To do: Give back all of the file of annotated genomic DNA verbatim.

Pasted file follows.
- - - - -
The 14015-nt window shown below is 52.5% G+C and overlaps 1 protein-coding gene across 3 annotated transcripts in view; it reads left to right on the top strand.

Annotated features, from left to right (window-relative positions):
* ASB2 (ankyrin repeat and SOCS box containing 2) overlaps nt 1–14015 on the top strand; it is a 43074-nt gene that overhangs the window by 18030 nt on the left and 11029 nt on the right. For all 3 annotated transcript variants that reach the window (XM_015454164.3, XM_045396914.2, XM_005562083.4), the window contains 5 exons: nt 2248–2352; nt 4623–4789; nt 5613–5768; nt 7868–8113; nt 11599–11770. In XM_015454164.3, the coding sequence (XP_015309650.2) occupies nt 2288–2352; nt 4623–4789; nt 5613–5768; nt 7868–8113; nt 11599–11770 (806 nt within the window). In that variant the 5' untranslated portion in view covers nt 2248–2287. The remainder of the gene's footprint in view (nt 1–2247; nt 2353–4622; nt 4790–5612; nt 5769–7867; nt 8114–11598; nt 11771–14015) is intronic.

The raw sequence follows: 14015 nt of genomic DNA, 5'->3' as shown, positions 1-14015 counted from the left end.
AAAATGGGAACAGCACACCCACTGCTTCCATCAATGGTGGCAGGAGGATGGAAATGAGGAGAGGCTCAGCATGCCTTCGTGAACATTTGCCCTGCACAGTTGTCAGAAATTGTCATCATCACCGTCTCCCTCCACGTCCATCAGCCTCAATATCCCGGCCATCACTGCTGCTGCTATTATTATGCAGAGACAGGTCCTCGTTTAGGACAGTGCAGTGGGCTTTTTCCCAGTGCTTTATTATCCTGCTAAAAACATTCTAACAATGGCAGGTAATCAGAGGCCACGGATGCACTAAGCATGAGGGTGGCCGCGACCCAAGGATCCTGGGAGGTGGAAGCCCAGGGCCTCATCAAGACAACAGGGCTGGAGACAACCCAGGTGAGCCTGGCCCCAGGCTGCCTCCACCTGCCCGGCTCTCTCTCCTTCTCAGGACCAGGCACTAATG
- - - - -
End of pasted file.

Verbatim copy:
The 14015-nt window shown below is 52.5% G+C and overlaps 1 protein-coding gene across 3 annotated transcripts in view; it reads left to right on the top strand.

Annotated features, from left to right (window-relative positions):
* ASB2 (ankyrin repeat and SOCS box containing 2) overlaps nt 1–14015 on the top strand; it is a 43074-nt gene that overhangs the window by 18030 nt on the left and 11029 nt on the right. For all 3 annotated transcript variants that reach the window (XM_015454164.3, XM_045396914.2, XM_005562083.4), the window contains 5 exons: nt 2248–2352; nt 4623–4789; nt 5613–5768; nt 7868–8113; nt 11599–11770. In XM_015454164.3, the coding sequence (XP_015309650.2) occupies nt 2288–2352; nt 4623–4789; nt 5613–5768; nt 7868–8113; nt 11599–11770 (806 nt within the window). In that variant the 5' untranslated portion in view covers nt 2248–2287. The remainder of the gene's footprint in view (nt 1–2247; nt 2353–4622; nt 4790–5612; nt 5769–7867; nt 8114–11598; nt 11771–14015) is intronic.

The raw sequence follows: 14015 nt of genomic DNA, 5'->3' as shown, positions 1-14015 counted from the left end.
AAAATGGGAACAGCACACCCACTGCTTCCATCAATGGTGGCAGGAGGATGGAAATGAGGAGAGGCTCAGCATGCCTTCGTGAACATTTGCCCTGCACAGTTGTCAGAAATTGTCATCATCACCGTCTCCCTCCACGTCCATCAGCCTCAATATCCCGGCCATCACTGCTGCTGCTATTATTATGCAGAGACAGGTCCTCGTTTAGGACAGTGCAGTGGGCTTTTTCCCAGTGCTTTATTATCCTGCTAAAAACATTCTAACAATGGCAGGTAATCAGAGGCCACGGATGCACTAAGCATGAGGGTGGCCGCGACCCAAGGATCCTGGGAGGTGGAAGCCCAGGGCCTCATCAAGACAACAGGGCTGGAGACAACCCAGGTGAGCCTGGCCCCAGGCTGCCTCCACCTGCCCGGCTCTCTCTCCTTCTCAGGACCAGGCACTAATG